Santos Perez is one of the many artisans who benefit from such design assistance. He and members of his extended family work together to create one of our favorite wardrobe staples, the striped scarf. Working in the village of San Antonio, the group makes foot loom and back strap loom scarves, with 21 women doing the iconic back strap weaving and three men working on the larger foot looms. The group is proud of the work that they do, both in keeping traditional weaving alive and in the quality of the products they make. They only use first quality thread that doesn’t fade or bleed when washed. The biggest challenge they have faced is finding a market for their handicrafts; through their sales to Unique Batik, they can provide for their families, including sending all of their kids to school.

Our new striped scarves crafted by Santos and his family feature color schemes influenced by two classic but always fresh trends. The red and white stripes reflect the nautical chic seen all over fashion runways for spring and summer. Earthy toned stripes are a take on the animal print craze that doesn’t seem to be going anywhere. Both of these manage to be trendy but never faddish. We think they look great paired with the mixed prints of our new bags, so don’t be afraid to mix it up and make it your own!

Polka Pot Passport and San Antonio Stripe ScarfPolka Dot Flap and San Antonio Stripe ScarfPolka Dot Eyeglass Case and San Antonio Stripe Scarf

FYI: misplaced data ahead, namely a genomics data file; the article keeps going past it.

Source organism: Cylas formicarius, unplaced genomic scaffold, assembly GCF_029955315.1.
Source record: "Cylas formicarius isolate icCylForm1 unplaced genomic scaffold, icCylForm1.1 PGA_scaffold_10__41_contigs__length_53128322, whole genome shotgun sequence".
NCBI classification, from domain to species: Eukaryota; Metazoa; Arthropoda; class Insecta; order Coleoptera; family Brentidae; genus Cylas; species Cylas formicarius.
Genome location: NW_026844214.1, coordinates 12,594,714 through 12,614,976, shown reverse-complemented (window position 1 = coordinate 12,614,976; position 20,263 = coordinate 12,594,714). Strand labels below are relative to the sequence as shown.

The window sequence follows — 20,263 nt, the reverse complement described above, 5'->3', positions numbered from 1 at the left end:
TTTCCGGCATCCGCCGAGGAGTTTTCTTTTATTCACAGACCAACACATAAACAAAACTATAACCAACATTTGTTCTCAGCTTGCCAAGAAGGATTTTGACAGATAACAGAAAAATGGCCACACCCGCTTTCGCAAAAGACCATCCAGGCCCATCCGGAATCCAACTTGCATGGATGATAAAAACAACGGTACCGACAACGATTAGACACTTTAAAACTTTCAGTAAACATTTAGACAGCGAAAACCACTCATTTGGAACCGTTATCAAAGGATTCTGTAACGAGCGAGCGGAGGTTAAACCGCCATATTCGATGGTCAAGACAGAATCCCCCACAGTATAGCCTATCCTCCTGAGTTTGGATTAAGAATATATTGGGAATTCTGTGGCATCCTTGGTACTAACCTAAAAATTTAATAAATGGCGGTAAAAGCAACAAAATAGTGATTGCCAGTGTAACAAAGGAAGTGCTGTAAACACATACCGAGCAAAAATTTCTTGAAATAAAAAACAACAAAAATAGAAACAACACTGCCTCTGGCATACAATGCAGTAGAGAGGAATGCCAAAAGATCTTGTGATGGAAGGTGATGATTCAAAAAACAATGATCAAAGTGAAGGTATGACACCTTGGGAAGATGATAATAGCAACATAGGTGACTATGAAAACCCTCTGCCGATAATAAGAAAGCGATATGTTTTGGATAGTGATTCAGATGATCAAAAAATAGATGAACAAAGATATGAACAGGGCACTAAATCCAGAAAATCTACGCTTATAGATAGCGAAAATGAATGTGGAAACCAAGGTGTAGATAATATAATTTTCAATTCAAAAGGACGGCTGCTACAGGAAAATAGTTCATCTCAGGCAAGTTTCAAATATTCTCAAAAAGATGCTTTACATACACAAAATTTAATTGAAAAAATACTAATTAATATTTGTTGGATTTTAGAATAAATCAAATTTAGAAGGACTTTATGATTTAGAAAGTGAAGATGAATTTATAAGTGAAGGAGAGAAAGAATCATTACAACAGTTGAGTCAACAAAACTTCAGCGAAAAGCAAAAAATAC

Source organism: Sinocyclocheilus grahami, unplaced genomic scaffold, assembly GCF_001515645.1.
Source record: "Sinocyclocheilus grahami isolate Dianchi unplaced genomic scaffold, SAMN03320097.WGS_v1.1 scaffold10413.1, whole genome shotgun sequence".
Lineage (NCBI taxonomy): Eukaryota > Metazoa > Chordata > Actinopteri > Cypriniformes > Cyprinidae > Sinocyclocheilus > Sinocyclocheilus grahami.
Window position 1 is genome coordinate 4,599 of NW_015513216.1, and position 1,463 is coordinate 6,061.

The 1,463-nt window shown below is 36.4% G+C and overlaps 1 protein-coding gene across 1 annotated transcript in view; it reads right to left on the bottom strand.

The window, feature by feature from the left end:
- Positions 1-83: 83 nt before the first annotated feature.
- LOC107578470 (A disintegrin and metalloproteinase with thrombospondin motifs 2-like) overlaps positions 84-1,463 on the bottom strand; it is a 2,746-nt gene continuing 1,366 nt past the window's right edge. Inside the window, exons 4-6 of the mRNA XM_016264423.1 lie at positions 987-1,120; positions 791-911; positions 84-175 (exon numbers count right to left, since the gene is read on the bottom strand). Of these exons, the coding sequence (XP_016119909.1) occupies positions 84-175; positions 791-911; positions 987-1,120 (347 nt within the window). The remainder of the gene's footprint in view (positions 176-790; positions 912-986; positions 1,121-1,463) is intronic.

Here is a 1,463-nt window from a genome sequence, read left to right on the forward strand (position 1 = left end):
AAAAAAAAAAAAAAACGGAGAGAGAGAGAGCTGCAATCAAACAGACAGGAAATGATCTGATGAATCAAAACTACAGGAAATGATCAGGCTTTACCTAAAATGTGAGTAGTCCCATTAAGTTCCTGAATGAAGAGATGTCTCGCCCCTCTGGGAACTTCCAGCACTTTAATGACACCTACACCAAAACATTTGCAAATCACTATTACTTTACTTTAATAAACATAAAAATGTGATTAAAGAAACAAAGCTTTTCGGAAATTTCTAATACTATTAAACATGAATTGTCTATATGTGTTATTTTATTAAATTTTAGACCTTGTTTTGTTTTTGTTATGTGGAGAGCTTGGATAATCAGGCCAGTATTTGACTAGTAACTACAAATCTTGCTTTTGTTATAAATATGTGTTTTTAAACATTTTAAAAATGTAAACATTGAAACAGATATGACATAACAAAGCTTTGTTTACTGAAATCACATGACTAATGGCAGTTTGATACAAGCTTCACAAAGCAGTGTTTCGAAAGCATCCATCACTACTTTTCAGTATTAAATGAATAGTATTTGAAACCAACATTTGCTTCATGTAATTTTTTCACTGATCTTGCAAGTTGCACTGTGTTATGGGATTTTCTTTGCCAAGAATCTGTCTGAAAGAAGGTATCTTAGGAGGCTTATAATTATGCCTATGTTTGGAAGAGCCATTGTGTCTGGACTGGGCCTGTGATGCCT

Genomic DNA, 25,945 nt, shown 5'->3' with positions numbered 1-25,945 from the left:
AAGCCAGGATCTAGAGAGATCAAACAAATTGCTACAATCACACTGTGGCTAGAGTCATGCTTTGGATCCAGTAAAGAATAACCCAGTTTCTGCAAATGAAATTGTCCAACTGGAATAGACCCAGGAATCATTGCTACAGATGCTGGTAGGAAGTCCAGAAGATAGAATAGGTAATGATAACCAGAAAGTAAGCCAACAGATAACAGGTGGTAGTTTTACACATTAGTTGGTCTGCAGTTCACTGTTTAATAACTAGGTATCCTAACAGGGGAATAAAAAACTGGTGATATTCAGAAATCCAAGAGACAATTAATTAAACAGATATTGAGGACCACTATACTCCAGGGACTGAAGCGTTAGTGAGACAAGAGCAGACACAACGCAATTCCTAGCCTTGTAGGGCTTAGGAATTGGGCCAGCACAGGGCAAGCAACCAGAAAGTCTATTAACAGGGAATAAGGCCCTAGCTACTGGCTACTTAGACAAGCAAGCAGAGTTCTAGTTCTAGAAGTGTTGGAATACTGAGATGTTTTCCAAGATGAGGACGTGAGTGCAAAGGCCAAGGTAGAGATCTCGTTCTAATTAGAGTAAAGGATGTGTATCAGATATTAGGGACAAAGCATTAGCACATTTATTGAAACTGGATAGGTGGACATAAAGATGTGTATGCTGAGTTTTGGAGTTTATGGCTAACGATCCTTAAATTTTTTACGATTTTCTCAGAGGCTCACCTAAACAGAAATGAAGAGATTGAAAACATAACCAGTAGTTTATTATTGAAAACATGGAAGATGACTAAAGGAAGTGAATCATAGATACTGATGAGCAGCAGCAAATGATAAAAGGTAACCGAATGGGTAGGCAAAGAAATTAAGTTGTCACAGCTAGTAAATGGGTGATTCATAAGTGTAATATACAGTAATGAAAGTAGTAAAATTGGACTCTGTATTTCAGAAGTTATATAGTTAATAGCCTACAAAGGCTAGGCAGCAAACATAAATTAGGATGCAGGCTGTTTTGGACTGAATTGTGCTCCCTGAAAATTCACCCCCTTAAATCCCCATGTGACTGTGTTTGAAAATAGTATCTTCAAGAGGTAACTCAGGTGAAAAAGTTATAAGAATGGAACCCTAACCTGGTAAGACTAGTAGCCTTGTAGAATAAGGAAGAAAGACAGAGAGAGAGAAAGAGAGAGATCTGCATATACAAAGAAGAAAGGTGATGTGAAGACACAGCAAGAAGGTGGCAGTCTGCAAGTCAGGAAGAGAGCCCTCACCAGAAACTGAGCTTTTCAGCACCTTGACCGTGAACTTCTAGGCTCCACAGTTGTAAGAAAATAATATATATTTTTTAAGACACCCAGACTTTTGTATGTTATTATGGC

Education: The Gift of a Lifetime

In Guatemala, over a million children are not in school -- one in 28, according to a UNESCO educational report. Many kids are working to support their families, while others would go to school if their parents could afford the fees. Although primary school in Guatemala is ostensibly free and compulsory, only thirty percent of students who begin school finish the six years of primary school. While school is theoretically free, in reality, there are high registration fees, costs for materials such as textbooks, and more, putting even basic education outside of the realm of possibility for many families. Those who drop out are disproportionately rural and from indigenous families, just like the ten students who are receiving scholarships through Unique Batik.

Thanks to your purchases from Unique Batik, ten children who could have been part of these dire statistics made it to school last year. Ten students at a rural school in the mountainous state of Solola , Guatemala, received scholarships through Unique Batik to continue their primary and middle school education. The group, composed mostly of girls, all come from families with limited economic resources who would otherwise be unable to provide an education for their children.

Because they know it isn’t always guaranteed, these children value education and see it as a bridge to a better future for themselves and their families. Recently, we received a packet of thank you cards from Pedro, the local scholarship coordinator, which contained three handmade notes from scholarship recipients. Pedro also sent pictures of the students and the school. In their pictures, the girls, dressed in the traditional Mayan costume of embroidered blouses and a woven wrap skirt bisected by a wide belt of woven fabric, stare seriously at the camera, but their solemnity at having their pictures taken is belied by the sparkly stickers and handdrawn flowers that decorate their letters. The handdrawn strawberries, glittery stickers, and rows of fanciful flowers and a carefully cut out scalloped edge, express the pride and creativity of the girls who made them.